On the other hand, leafy green vegetables get their rich color from the plant pigment chlorophyll. These vegetables contain not only carotenoids, but also heart healthy nutrients like vitamin K, folic acid, and potassium. Other heart healthy produce like certain grapes and berries contain the antioxidant anthocyanin, found in blue and purple produce, that helps prevent blood clot formation and lowers risk of heart disease. Be sure to make your plate colorful to reap the full benefit of the many phytonutrients found in Fall produce.
How to fit Fall produce in your diet
There are so many ways to fit Fall produce into your diet. Here’s a few simple and flavorful ways to add fiber-rich fall produce to meal or snack.
- Grapes and raspberries are delicious — sweet snacks any time, while bananas and persimmons are great portable snacks for on-the-go.
- Steam up some spinach, green beans, or broccoli for an antioxidant-rich side dish or use raw leafy greens as the foundation for your next salad.
- Prep some raw cauliflower, broccoli, or sliced raw peppers and pair with some Greek yogurt dressing for a savory snack option.
- Add spinach, sliced bell pepper, onions, and mushrooms to your morning omelet.
- Throw some dried cranberries or sliced apple onto your oatmeal or use sliced grapes as a layer in your fiber-rich fall parfait along with yogurt and fiber-rich granola.
- Wash, peel, and slice some carrots and sweet potatoes or prep some Brussels sprouts, drizzle with olive oil, and roast in the oven for a naturally sweet side dish for any dinner or holiday event.
- Create a fiber-rich, fall-themed seasonal produce salad consisting up a bed of leafy greens topped with sliced carrots, bell pepper, and sliced mushrooms. For an extra bit of sweetness, you can top your salad with some dried cranberries.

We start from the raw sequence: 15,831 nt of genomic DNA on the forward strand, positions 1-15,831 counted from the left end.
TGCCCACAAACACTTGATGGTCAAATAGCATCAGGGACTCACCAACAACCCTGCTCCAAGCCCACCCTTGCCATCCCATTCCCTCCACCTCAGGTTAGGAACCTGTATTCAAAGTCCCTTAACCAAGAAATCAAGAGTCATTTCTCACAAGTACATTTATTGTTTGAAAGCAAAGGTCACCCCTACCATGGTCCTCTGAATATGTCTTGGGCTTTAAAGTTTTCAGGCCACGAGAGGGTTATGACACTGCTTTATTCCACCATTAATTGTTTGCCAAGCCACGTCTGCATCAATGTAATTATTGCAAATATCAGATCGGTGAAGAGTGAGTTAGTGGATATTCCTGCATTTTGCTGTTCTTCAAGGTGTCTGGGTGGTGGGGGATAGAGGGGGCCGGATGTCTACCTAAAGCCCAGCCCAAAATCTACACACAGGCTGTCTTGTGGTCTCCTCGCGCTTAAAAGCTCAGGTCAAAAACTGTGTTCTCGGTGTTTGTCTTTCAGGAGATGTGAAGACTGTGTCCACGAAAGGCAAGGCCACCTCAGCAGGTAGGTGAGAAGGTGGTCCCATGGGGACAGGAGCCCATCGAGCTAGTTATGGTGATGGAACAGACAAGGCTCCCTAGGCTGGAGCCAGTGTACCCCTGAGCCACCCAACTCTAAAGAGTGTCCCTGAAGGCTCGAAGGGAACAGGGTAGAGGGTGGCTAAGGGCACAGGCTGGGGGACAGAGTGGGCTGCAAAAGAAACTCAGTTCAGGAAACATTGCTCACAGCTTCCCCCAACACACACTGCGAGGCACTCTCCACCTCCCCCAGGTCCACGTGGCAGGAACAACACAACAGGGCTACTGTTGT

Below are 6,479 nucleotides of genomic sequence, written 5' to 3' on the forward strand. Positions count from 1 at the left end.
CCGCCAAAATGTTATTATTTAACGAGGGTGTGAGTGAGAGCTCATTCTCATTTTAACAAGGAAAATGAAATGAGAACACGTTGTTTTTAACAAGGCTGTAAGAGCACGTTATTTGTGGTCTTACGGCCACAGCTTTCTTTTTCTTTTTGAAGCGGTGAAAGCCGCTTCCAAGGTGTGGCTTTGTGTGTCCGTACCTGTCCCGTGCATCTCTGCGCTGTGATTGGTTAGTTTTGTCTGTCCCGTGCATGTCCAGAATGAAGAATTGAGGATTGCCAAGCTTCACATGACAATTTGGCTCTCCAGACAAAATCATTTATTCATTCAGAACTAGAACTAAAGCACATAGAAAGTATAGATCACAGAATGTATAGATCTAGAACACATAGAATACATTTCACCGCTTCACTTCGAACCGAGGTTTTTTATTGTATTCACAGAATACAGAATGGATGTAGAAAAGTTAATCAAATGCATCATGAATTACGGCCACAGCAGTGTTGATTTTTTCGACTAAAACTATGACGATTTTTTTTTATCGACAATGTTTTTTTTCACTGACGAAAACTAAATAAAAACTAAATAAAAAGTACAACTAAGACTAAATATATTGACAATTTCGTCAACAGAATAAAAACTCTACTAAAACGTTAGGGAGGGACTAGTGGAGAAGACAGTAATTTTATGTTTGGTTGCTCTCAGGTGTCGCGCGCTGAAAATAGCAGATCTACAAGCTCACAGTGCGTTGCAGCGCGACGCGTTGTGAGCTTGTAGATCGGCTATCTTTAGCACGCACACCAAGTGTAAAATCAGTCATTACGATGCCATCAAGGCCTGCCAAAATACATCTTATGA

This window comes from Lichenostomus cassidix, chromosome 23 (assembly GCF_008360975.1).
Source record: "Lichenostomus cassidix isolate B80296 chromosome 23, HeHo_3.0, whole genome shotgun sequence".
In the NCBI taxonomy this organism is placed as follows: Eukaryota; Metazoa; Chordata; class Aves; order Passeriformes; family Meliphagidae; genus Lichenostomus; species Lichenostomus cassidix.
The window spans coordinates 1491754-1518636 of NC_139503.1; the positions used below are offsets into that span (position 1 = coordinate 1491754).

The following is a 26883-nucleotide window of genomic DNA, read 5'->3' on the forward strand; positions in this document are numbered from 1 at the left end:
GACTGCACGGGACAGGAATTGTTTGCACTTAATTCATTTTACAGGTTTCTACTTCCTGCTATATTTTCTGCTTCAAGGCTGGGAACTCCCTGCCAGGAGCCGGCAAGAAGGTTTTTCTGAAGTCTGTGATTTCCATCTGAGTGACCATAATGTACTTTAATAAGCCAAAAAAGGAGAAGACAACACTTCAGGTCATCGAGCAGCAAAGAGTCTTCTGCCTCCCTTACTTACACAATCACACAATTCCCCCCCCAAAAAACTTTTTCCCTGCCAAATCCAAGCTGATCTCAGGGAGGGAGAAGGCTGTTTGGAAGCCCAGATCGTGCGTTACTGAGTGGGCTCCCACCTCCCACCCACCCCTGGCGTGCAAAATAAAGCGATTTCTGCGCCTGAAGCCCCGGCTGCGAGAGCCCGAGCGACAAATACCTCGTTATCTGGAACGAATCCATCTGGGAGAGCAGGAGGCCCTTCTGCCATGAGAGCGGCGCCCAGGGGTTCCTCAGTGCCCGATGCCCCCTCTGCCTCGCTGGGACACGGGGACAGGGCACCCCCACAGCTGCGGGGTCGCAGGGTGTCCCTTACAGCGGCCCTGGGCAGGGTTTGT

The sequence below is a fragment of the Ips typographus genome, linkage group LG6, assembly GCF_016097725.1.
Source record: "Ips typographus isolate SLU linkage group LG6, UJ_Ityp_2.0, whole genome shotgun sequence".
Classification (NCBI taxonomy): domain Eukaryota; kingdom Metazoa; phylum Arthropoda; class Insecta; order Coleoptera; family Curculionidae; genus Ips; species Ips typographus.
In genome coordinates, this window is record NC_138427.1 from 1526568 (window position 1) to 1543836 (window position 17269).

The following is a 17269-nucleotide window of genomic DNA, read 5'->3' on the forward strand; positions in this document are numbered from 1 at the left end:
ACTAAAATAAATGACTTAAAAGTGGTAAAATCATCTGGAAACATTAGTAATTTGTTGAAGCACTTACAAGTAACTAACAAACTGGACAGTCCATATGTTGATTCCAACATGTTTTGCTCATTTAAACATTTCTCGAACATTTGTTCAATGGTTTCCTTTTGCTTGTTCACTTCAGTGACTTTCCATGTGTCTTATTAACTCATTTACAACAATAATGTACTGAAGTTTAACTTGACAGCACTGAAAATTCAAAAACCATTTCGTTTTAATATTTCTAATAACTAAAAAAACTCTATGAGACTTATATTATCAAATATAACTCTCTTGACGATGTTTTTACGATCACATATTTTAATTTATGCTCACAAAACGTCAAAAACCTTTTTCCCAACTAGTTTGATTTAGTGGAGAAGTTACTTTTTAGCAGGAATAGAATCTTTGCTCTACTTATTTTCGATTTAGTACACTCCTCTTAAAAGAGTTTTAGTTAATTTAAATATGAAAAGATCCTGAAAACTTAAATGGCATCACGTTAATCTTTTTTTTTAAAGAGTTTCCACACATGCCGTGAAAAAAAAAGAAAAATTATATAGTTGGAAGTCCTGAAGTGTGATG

- Make a harvest vegetable soup by cooking up some diced root vegetables like yams, carrots, rutabaga, and onions and throwing them in a large pot with vegetable or chicken stock. Throw in a few bay leaves and the protein of your choice, allow to simmer, and enjoy for a flavorful and healthy fall comfort food meal.
Since the holiday season is so close to the Fall, you can add fiber-rich fall produce onto your holiday dinner menus by creating your comfort food favorites with such foods. For example, if you like cheesy pasta dishes for the holidays, swap out the pasta for sweet potato curls or spiralized squash. Or, if you like sweet treats like custard, instead try sliced frozen bananas drizzled with a bit of chocolate syrup.
The Fall brings with it not only comfortable cool weather, but also a vast array of flavorful fruits and vegetables. Don’t miss out on this delicious produce. Sure, a pumpkin or two on your front stoop provides some fall visual flavor to your doorstep, but the flavor of Fall is even better on your dinner plate. So, start the season off right and get your fiber intake on track, and reap the full benefits of this year’s fall harvest.